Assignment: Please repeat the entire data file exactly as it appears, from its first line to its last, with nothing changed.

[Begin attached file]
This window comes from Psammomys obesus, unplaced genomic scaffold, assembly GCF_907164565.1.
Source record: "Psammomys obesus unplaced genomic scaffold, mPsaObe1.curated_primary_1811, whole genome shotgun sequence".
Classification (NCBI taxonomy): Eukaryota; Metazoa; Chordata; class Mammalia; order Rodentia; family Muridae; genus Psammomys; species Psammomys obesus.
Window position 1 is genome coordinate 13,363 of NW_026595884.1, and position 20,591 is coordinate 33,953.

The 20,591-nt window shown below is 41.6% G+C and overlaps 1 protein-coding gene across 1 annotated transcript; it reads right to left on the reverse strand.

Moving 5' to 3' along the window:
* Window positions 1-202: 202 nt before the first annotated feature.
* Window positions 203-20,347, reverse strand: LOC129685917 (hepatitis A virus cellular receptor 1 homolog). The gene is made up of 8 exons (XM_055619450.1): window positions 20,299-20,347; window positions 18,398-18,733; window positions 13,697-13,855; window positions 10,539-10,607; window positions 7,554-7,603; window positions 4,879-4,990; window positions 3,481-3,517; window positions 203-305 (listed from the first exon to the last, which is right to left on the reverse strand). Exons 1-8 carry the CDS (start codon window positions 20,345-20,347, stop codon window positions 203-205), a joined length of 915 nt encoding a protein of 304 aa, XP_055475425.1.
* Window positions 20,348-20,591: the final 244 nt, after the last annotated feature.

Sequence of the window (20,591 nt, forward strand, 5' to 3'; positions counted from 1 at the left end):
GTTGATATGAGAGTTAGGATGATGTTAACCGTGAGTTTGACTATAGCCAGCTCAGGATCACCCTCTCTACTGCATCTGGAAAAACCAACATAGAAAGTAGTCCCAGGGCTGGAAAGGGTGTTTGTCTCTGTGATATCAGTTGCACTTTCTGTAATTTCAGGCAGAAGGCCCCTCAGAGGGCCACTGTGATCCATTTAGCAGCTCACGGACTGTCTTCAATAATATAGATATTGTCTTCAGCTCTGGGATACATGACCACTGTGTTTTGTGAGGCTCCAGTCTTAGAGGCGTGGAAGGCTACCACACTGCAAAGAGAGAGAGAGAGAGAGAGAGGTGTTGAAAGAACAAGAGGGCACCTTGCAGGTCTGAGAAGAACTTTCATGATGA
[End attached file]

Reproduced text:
This window comes from Psammomys obesus, unplaced genomic scaffold, assembly GCF_907164565.1.
Source record: "Psammomys obesus unplaced genomic scaffold, mPsaObe1.curated_primary_1811, whole genome shotgun sequence".
Classification (NCBI taxonomy): Eukaryota; Metazoa; Chordata; class Mammalia; order Rodentia; family Muridae; genus Psammomys; species Psammomys obesus.
Window position 1 is genome coordinate 13,363 of NW_026595884.1, and position 20,591 is coordinate 33,953.

The 20,591-nt window shown below is 41.6% G+C and overlaps 1 protein-coding gene across 1 annotated transcript; it reads right to left on the reverse strand.

Moving 5' to 3' along the window:
* Window positions 1-202: 202 nt before the first annotated feature.
* Window positions 203-20,347, reverse strand: LOC129685917 (hepatitis A virus cellular receptor 1 homolog). The gene is made up of 8 exons (XM_055619450.1): window positions 20,299-20,347; window positions 18,398-18,733; window positions 13,697-13,855; window positions 10,539-10,607; window positions 7,554-7,603; window positions 4,879-4,990; window positions 3,481-3,517; window positions 203-305 (listed from the first exon to the last, which is right to left on the reverse strand). Exons 1-8 carry the CDS (start codon window positions 20,345-20,347, stop codon window positions 203-205), a joined length of 915 nt encoding a protein of 304 aa, XP_055475425.1.
* Window positions 20,348-20,591: the final 244 nt, after the last annotated feature.

Sequence of the window (20,591 nt, forward strand, 5' to 3'; positions counted from 1 at the left end):
GTTGATATGAGAGTTAGGATGATGTTAACCGTGAGTTTGACTATAGCCAGCTCAGGATCACCCTCTCTACTGCATCTGGAAAAACCAACATAGAAAGTAGTCCCAGGGCTGGAAAGGGTGTTTGTCTCTGTGATATCAGTTGCACTTTCTGTAATTTCAGGCAGAAGGCCCCTCAGAGGGCCACTGTGATCCATTTAGCAGCTCACGGACTGTCTTCAATAATATAGATATTGTCTTCAGCTCTGGGATACATGACCACTGTGTTTTGTGAGGCTCCAGTCTTAGAGGCGTGGAAGGCTACCACACTGCAAAGAGAGAGAGAGAGAGAGAGAGGTGTTGAAAGAACAAGAGGGCACCTTGCAGGTCTGAGAAGAACTTTCATGATGA